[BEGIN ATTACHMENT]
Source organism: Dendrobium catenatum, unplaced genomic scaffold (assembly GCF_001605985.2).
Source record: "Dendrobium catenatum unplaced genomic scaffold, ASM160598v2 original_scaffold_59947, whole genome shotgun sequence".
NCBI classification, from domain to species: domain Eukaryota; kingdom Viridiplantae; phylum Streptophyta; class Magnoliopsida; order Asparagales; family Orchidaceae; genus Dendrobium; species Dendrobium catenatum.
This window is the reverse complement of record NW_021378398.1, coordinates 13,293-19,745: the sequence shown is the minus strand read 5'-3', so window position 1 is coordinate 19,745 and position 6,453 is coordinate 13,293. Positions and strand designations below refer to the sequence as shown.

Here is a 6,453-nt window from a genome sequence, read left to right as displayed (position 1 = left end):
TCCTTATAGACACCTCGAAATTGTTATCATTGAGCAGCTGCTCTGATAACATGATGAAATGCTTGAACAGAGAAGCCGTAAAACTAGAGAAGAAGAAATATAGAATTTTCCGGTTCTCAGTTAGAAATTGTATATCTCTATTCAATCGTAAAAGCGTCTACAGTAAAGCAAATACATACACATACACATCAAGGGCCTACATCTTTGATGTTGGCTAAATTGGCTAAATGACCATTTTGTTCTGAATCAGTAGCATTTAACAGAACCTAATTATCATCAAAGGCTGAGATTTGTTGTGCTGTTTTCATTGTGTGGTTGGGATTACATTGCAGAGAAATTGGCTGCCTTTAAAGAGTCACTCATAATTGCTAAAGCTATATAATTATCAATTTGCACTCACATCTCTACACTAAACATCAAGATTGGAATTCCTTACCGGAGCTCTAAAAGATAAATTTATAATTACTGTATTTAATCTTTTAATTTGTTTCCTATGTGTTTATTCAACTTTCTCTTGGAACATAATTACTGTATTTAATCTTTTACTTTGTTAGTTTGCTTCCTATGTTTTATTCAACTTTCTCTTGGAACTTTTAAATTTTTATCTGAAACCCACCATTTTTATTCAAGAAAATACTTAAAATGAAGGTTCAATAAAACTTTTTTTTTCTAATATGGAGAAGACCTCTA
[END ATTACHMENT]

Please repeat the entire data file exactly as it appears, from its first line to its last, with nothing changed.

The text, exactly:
Source organism: Dendrobium catenatum, unplaced genomic scaffold (assembly GCF_001605985.2).
Source record: "Dendrobium catenatum unplaced genomic scaffold, ASM160598v2 original_scaffold_59947, whole genome shotgun sequence".
NCBI classification, from domain to species: domain Eukaryota; kingdom Viridiplantae; phylum Streptophyta; class Magnoliopsida; order Asparagales; family Orchidaceae; genus Dendrobium; species Dendrobium catenatum.
This window is the reverse complement of record NW_021378398.1, coordinates 13,293-19,745: the sequence shown is the minus strand read 5'-3', so window position 1 is coordinate 19,745 and position 6,453 is coordinate 13,293. Positions and strand designations below refer to the sequence as shown.

Here is a 6,453-nt window from a genome sequence, read left to right as displayed (position 1 = left end):
TCCTTATAGACACCTCGAAATTGTTATCATTGAGCAGCTGCTCTGATAACATGATGAAATGCTTGAACAGAGAAGCCGTAAAACTAGAGAAGAAGAAATATAGAATTTTCCGGTTCTCAGTTAGAAATTGTATATCTCTATTCAATCGTAAAAGCGTCTACAGTAAAGCAAATACATACACATACACATCAAGGGCCTACATCTTTGATGTTGGCTAAATTGGCTAAATGACCATTTTGTTCTGAATCAGTAGCATTTAACAGAACCTAATTATCATCAAAGGCTGAGATTTGTTGTGCTGTTTTCATTGTGTGGTTGGGATTACATTGCAGAGAAATTGGCTGCCTTTAAAGAGTCACTCATAATTGCTAAAGCTATATAATTATCAATTTGCACTCACATCTCTACACTAAACATCAAGATTGGAATTCCTTACCGGAGCTCTAAAAGATAAATTTATAATTACTGTATTTAATCTTTTAATTTGTTTCCTATGTGTTTATTCAACTTTCTCTTGGAACATAATTACTGTATTTAATCTTTTACTTTGTTAGTTTGCTTCCTATGTTTTATTCAACTTTCTCTTGGAACTTTTAAATTTTTATCTGAAACCCACCATTTTTATTCAAGAAAATACTTAAAATGAAGGTTCAATAAAACTTTTTTTTTCTAATATGGAGAAGACCTCTA